Bitcoin bounced off the seemingly resilient $8,830 level of support over the weekend as it flirts with the potential of a bearish break down in price.
The world’s largest cryptocurrency is currently trading at $9,100, which is in the same range that it has been trading it for the past two months.
After forming consecutive highs at $10,000, with two spikes to test $10,500, Bitcoin seems to have lost bullish momentum in the short term.
With the $8,830 level being tested multiple times since April 30, a break down in price seems to be on the cards with downside price targets emerging at $8,450, $8,100 and $7,800.
Diving deeper into the technicals of the chart, there is an element of bearish divergence on the daily RSI as the negative slope outweighs that of price action.
However, as long as Bitcoin trades above the daily 200 moving average, which is currently at $8,355, it remains in a more bullish market phase than earlier this year when it plummeted to as low as $4,000.
Much of the upcoming price action will depend on how global stock markets perform, with Bitcoin showing positive correlation against the S&P500, which is at a critical point of 3,000.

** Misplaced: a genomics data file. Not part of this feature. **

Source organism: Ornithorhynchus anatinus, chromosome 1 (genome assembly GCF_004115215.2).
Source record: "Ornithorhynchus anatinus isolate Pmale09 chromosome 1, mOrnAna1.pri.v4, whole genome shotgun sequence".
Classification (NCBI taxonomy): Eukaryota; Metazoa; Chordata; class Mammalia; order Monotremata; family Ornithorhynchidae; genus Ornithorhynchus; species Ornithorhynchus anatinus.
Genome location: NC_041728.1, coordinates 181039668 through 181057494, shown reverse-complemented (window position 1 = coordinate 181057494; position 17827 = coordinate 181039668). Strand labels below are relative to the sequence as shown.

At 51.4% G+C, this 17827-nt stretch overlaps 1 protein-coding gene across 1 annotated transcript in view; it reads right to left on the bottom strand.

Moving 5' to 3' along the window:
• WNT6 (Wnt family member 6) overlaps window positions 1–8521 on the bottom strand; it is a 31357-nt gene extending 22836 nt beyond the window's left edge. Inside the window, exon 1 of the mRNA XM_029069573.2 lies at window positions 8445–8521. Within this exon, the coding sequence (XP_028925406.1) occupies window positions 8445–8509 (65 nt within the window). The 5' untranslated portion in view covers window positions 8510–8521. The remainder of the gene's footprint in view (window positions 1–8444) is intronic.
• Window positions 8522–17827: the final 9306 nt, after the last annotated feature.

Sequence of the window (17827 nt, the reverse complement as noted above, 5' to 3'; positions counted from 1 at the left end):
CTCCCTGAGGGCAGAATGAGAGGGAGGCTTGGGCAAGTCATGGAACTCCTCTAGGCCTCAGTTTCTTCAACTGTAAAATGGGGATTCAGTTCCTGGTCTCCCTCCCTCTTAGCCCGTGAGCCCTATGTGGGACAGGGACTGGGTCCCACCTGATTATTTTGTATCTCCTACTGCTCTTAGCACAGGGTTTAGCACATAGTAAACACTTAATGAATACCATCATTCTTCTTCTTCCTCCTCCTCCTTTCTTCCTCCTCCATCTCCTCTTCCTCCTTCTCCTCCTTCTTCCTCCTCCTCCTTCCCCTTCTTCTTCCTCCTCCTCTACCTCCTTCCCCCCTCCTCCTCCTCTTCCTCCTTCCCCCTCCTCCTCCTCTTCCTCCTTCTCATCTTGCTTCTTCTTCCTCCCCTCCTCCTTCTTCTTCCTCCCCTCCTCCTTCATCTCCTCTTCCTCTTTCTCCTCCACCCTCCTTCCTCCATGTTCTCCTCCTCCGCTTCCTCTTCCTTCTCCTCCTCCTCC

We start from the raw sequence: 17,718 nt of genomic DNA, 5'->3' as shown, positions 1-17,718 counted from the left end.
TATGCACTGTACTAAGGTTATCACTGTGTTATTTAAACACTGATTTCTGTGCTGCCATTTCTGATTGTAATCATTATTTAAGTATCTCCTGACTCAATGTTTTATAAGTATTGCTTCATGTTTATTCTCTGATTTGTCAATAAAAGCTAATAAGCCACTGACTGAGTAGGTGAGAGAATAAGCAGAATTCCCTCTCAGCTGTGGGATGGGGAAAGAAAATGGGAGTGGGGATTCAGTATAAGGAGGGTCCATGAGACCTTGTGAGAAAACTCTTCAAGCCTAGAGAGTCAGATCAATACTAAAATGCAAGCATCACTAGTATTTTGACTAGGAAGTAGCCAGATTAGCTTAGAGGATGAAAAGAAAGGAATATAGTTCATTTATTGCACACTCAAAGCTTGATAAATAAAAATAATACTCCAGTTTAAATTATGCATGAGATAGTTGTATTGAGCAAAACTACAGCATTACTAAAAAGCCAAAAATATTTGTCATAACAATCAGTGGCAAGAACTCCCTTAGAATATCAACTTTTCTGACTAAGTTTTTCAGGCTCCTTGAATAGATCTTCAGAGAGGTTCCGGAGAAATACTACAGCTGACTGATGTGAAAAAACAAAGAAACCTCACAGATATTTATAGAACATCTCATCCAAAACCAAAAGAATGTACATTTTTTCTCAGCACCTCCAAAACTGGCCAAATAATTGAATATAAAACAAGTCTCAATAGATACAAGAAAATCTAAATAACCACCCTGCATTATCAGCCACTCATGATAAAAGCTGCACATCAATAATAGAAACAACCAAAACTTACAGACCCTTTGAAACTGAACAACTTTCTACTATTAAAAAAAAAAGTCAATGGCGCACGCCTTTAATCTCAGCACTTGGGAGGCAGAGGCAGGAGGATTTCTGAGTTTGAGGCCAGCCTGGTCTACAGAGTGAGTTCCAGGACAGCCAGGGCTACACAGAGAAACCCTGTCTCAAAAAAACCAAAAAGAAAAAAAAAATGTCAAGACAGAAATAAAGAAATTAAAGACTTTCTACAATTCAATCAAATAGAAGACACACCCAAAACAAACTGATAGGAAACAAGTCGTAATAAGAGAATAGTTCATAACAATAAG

A potential rise in global covid-19 cases, particularly in the United States, has the potential to derail bullish continuation in capital markets as uncertainty surrounding the virus begins to resurface.
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In August 2008, the domain name bitcoin.org was registered. On 31st October 2008, a paper was published called “Bitcoin: A Peer-to-Peer Electronic Cash System”. This was authored by Satoshi Nakamoto, the inventor of Bitcoin. To date, no one knows who this person, or people, are.
The paper outlined a method of using a P2P network for electronic transactions without “relying on trust”. On January 3 2009, the Bitcoin network came into existence. Nakamoto mined block number “0” (or the “genesis block”), which had a reward of 50 Bitcoins.
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